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This image was captured in the flooded withy wood. The camera trap was setup on a well used track and its infrared flash covered in a double thickness of women’s tights. The proximity sensor was part covered on two sides with tape to narrow its field of sensitivity. I don’t know what happened next, but I doubt it was good news for the rabbit.

This is a camera trapped image of a polecat taken in the Hoo Brook Wood. I have improved contrast courtesy of pair of tights, provided by my wife, stretched over the infrared camera flash to reduce its intensity. Having kept and used polecats as a lad, I have a soft spot for them, and I could tell many stories involving polecats and rats. This one is a real beauty.

Another Hoo Brook otter image!

I found one of my camera traps in withy wood last week, one of two I had misplaced: forgotten where I had placed them. Going through the images this evening I found this one, and you have to wonder what happened next? At first glance I though it was a rat, but I think it’s an otter.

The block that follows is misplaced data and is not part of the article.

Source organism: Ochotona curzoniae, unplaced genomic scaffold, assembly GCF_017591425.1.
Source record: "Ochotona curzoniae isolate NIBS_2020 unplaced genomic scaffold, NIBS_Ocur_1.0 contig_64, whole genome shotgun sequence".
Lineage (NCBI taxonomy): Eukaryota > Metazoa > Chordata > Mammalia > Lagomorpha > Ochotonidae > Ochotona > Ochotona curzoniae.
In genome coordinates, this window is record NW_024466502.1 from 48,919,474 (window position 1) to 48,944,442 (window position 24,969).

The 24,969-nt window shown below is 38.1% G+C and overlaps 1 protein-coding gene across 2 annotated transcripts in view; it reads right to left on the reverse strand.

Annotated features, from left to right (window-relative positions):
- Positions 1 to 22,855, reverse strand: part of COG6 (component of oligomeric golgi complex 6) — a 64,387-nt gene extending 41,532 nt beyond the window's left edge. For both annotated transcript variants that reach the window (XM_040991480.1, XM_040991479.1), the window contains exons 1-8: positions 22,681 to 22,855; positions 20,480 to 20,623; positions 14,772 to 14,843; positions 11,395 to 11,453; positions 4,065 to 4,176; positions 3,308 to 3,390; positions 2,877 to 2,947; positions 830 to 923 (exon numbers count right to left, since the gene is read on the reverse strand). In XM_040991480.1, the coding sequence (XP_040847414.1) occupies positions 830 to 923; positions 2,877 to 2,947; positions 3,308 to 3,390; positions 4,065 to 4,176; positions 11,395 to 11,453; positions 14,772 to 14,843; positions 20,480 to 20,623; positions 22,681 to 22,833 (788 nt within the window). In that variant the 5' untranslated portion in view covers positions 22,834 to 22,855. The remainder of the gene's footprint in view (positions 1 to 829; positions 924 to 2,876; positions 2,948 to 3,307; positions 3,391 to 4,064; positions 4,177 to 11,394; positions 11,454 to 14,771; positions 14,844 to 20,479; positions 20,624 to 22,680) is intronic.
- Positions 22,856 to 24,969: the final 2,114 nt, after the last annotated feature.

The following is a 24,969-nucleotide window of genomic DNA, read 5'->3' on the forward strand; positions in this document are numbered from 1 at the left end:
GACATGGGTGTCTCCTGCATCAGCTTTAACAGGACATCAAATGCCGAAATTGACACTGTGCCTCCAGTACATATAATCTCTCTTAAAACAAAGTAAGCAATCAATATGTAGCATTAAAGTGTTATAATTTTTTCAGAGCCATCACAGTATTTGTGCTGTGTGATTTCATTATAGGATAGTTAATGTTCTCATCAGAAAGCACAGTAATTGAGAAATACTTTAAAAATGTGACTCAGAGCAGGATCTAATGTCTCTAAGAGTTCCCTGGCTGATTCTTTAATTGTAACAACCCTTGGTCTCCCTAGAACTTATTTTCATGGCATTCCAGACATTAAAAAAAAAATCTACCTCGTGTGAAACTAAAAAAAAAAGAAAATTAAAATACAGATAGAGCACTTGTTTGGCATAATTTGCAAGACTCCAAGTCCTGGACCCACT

I have 5 camera traps out on the marsh. Mike Averill, a fellow marsher, puts out his single trap on the bank of the River Stour for two nights and bags an otter, a mink, a fox, a badger, and geese. Mike has not sent me the badger image. Just how lucky can a person get? I’m sure it’s beginner’s luck, but you have to hand it to him: he has brought… Read More

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